The long distances along the mountains from Las Vegas to Cimarron, or across the plains from Raton to Clayton, are worth the driving time. History is everywhere, from evidence of Coronado's passage during his 16th-century search of Cíbola, to the Santa Fe Trail ruts on the prairie made some 300 years later. In Cimarron, you'll see evidence of the holdings of cattle baron Lucien Maxwell, who controlled most of these prairies as his private empire in the latter half of the 19th century. During his era, this was truly the Wild West. Cimarron attracted nearly every gunslinger of the era, from Butch Cassidy to Clay Allison, Black Jack Ketchum to Jesse James. Bullet holes still decorate the ceiling of the St. James Hotel.
Established long before its Nevada namesake, Las Vegas was the largest city in New Mexico at the turn of the 20th century, with a fast-growing, cosmopolitan population. Doc Holliday, Bat Masterson, and Wyatt Earp walked its wild streets in the 1880s. A decade later, it was the headquarters of Teddy Roosevelt's Rough Riders, and early in the 20th century, it was a silent film capital and the site of a world heavyweight boxing match. Today, with a population of approximately 17,000, it is the region's largest city and the proud home of 900 historic properties. Raton (pop. 7,000), on I-25 in the Sangre de Cristo foothills, is the gateway to New Mexico from the north. Clayton (pop. 2,100), Tucumcari (pop. 5,200), and Santa Rosa (pop. 2,500) are all transportation hubs and ranching centers.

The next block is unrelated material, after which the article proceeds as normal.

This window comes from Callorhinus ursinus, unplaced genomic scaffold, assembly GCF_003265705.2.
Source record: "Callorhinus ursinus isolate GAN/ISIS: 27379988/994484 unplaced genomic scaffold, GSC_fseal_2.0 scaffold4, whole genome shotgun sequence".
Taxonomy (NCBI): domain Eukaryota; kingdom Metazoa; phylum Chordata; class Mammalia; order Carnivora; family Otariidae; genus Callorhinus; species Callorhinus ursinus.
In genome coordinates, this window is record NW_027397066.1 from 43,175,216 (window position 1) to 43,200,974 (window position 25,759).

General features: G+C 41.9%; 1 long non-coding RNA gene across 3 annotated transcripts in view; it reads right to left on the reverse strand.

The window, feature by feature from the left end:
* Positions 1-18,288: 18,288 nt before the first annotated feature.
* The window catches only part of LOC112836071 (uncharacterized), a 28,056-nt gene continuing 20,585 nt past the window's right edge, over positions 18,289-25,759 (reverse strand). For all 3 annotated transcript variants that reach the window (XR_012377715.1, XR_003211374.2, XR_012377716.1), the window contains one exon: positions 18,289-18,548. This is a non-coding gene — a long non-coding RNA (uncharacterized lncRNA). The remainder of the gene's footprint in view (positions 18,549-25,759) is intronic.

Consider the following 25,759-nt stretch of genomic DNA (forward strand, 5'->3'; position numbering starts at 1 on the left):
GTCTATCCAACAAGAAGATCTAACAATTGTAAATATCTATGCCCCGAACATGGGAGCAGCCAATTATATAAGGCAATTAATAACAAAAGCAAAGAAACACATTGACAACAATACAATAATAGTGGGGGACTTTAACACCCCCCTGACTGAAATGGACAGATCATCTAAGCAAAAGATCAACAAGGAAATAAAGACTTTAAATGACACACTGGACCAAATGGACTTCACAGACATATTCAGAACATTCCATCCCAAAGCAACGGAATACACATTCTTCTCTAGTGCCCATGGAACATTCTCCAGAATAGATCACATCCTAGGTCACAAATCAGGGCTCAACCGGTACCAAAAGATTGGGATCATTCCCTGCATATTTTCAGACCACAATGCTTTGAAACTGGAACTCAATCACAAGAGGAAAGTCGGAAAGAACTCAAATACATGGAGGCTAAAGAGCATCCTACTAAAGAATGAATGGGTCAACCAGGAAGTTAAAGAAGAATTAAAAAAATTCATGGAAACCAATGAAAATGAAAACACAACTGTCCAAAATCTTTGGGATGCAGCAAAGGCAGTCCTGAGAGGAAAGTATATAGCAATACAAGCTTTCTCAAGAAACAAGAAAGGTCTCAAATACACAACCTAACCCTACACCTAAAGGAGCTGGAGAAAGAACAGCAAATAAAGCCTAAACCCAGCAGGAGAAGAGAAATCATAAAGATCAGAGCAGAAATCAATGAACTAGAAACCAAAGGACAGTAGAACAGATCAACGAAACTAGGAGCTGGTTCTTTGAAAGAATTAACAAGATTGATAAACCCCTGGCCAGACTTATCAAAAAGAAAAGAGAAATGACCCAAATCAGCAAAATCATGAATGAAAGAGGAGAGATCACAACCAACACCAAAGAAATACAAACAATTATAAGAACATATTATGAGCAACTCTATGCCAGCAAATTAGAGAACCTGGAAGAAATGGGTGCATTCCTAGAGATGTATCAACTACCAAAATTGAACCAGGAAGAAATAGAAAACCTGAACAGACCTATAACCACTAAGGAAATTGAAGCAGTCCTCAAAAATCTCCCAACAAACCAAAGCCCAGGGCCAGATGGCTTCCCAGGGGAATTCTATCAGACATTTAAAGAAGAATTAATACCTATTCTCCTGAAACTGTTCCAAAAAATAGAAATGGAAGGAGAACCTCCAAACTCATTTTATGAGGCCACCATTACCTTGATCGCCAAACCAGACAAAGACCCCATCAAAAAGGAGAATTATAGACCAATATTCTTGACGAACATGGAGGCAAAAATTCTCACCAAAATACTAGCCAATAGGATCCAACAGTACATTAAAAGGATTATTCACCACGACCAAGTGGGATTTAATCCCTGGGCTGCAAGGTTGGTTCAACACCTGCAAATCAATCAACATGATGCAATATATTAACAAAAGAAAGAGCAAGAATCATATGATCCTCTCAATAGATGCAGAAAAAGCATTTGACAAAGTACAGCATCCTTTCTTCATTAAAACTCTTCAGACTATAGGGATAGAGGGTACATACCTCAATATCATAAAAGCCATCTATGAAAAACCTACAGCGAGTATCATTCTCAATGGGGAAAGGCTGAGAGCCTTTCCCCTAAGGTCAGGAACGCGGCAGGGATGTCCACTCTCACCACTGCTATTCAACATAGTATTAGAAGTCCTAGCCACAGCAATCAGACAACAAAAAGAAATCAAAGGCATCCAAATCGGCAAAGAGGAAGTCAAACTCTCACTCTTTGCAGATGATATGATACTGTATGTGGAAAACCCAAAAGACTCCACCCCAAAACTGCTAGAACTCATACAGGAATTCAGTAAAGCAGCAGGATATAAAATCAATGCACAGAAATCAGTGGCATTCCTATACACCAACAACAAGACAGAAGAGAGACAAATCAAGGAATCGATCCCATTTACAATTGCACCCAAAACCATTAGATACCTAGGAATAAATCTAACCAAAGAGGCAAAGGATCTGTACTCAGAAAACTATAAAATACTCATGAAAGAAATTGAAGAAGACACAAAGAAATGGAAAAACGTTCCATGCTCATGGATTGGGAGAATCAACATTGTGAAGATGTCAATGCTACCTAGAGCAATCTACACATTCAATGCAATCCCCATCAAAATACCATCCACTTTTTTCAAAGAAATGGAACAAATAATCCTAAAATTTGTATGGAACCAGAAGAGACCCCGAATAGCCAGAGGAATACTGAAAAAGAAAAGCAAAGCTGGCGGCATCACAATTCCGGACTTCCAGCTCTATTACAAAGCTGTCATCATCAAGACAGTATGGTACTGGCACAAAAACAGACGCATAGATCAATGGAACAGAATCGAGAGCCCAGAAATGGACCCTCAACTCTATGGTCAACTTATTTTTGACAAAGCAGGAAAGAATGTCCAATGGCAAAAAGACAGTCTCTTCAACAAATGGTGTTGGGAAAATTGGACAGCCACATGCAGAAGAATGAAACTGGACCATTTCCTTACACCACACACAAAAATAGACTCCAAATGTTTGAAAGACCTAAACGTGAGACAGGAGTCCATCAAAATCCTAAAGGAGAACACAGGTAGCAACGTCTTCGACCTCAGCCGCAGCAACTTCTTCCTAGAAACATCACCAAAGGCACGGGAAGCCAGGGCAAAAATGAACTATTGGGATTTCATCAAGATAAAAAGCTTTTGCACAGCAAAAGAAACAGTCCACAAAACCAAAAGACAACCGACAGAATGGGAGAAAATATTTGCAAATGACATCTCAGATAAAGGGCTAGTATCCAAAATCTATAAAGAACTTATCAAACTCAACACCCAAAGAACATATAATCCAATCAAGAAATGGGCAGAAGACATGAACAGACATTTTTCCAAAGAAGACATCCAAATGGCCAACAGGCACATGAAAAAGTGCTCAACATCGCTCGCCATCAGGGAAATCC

Two national monuments are particular points of interest. Fort Union, 24 miles north of Las Vegas, was the largest military installation in the Southwest in the 1860s and 1870s. Capulin Volcano, 33 miles east of Raton, last erupted 60,000 years ago; visitors can now walk inside the crater. Also of note are the Kiowa and Rita Blanca National Grasslands preserves: 136,000 acres of pure prairie.
Drained by the Pecos and Canadian rivers, northeastern New Mexico is otherwise notable for the number of small lakes that afford opportunities for fishing, hunting, boating, camping, and even scuba diving. Eleven state parks and about a half-dozen designated wildlife areas are within the region. Philmont Scout Ranch, south of Cimarron, is known by Boy Scouts throughout the world.